Anne took the file from her secretary and walked to the elevator. Her office at MedHis was plush, but she had always been a simple girl at heart. Her heart was never entirely in the cold world of industry, and commerce. She longed for peace and the calm of her family’s lodge in the mountains. There was no doubt in her mind, signing the contract five years ago was the best choice she’d made, but she still thought Is this what I have become? Has money become so important that I’ve lost my personality?
She was still thinking about the problem when the doors opened, and in walked Del Lambert, head of Historical Fiction for MedHis. “Hey, Anne, how is the new book coming?” he asked as she looked at her folder.
Anne’s mind blanked for a moment, before she replied, “Hi, Del, I think the book is coming on well, but I am not sure of my plot.”
He smiled, as he pushed the button to the floor, he was going to, and then replied, “With your style, Anne, I’m sure you’ll be onto another winner. I don’t know how you writers think up your plots, but I’m glad you’re on our team.”
She leaned on the back of the carriage, and then commented, “Thinking up the plot is the easy part, the problem comes when I try to transfer my thoughts to words on a laptop. I am not doing well this week. I think I’ll take few days off after our staff meeting tomorrow, Del.”
The carriage slowed, and came to a stop, as the doors opened, Del remarked, “I can’t say I blame you, Anne. You’ve been working hard for a long time, and a rest will do you good.”
The elevator reached the canteen, and Anne got out. Behind her, the soft swish of the door and the flashing light indicated the elevator was continuing its never-ending routine, just like me, she thought. Anne walked to the canteen, her mind was half on her work, and a half of what Paula wanted to talk about at their meeting, She was sitting having her coffee when her cell phone beeped, She looked at the caller ID, and then replied, “What’s up, June? I won’t be long; I need a short break because I think I have a migraine coming on.”
June’s formal but relaxed voice replied, “Miss Oliver, Paula called to say if you have some time, can you see her?”
Anne turned the cup on the table, and pondered What is so important that it can’t wait until tonight? Then, she snapped back to the present, and replied to June’s question, “I have a canceled appointment, don’t I, June? I’ll see her then.”
Across the phone, Anne could hear June rifling through the diary for the day, then June replied, “Yes, Mr.Connor canceled the meeting at 4:30. I’ll call Paula, and tell her the time you’ll be over, see you soon, Miss Oliver.”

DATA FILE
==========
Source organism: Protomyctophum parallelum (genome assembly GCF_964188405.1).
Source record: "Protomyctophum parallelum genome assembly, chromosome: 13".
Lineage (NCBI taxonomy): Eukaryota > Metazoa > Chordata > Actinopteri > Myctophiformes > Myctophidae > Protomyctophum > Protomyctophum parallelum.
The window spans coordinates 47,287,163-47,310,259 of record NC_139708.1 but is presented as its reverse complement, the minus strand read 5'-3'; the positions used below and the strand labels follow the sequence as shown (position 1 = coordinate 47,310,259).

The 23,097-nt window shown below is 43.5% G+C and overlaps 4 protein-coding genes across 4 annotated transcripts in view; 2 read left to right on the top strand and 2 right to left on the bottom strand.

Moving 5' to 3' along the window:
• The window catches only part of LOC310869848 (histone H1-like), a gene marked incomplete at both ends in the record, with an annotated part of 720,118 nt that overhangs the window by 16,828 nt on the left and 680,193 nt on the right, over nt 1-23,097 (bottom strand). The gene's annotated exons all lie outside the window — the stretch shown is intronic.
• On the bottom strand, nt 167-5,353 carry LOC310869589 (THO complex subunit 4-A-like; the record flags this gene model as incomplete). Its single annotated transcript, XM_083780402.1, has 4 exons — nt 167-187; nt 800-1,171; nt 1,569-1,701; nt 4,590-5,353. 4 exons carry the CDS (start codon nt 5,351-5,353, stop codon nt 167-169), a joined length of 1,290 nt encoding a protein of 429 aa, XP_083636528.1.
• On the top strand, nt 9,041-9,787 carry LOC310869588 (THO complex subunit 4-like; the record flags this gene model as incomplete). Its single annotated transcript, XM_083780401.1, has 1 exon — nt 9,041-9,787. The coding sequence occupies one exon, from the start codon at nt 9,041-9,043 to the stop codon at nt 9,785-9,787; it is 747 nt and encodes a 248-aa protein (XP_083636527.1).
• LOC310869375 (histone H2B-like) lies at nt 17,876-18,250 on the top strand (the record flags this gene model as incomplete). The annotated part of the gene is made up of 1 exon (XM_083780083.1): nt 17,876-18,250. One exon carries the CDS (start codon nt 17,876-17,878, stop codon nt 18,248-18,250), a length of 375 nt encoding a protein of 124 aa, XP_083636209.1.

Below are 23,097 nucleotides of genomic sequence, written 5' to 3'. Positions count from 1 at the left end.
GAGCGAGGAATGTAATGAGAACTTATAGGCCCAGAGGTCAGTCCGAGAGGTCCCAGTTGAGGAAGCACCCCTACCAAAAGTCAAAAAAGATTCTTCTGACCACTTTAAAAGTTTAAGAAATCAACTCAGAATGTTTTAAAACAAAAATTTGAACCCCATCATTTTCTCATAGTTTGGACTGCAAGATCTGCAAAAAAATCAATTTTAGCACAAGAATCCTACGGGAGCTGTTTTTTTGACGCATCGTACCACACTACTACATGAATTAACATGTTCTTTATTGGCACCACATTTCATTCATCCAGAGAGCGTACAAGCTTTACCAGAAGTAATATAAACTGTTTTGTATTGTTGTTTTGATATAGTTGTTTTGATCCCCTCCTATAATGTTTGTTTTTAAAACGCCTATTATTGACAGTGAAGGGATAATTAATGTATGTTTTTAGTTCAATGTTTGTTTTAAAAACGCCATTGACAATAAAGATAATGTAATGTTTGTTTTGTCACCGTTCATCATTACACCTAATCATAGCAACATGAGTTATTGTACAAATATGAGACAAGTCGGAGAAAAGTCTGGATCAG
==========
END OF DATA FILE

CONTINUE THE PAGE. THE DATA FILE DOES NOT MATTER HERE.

Anne sat sipping her coffee, and thinking about the message, What could Paula want to see me for so urgently? We’re meeting tonight; surely it could have waited a few hours. She returned to her office for the meeting with Mr. Clark; there was nothing spectacular to the meeting, it was their monthly sales report, as yet there hadn’t been a bad month, but Anne knew one would come sooner or later.
During work hours, Anne’s and Paula’s paths rarely crossed. They’d both come down to buy a baguette, but never at the same time, some days, Anne would work through her lunch and get a meal at her home.
The afternoon meetings passed without incident, and then came the time to see Paula, “I’m going to see Paula. I’ll go straight home afterward, so once you’ve finished the current job, you can close for the day, June.”
Although she was a fair boss, Anne was a hard driven person, and time off was rare, June smiled, and then replied, “Thank you, Miss Oliver. I’ll see you tomorrow.”
Anne left her office, on her way to Paula’s office three floors up, she called to say she was on her way. Paula’s reply was shocking, “Hi, Anne, what do you mean? I never phoned your office. If I’d wanted to talk to you, I could have waited a few hours, until our dinner date. As you’re on the way, you may as well come.”
The elevator doors opened, and a puzzled Paula greeted her friend, “I don’t know who called your office, but they did me a favor, Anne.”
Anne smiled, and then said, “Oh, why’s that?”
Paula took her friend by the arm and led her into the office after they’d gone in, she closed the door, and said, “I was going to call you. I’ve heard a rumor the firm is expanding and is need of an overseas buyer. Dave and Mel are thinking of asking us to meet a new client next month. This meeting could be an important contract deal, Anne.”
Anne walked over to the window that looked out on the snowy mountains of the region and thought I’d give anything to take a break now; I’m so tired, I can’t think straight. Then, she turned back to Paula, and said, “I suppose this meeting will involve a flight.”
Paula giggled, and then replied, “I know how you feel about flying, but you said you enjoyed the last flight you took, and that was a long flight.”
Anne paused in her thoughts as she thought of the trip, and then replied, “I’d have enjoyed it more if the man next to me hadn’t been watching that boring film. I could relax to read, and after not feeling well before the flight, it wasn’t a good start to the trip. Can’t we take the coach? I’d feel easier in my mind.”
Paula patted her friend on the shoulder, and commented, “A three-hour flight against a two-day coach trip, I don’t think that’s a question to ask, Anne. We’ll be up and over before you realize we’ve taken off, don’t worry about the flight.”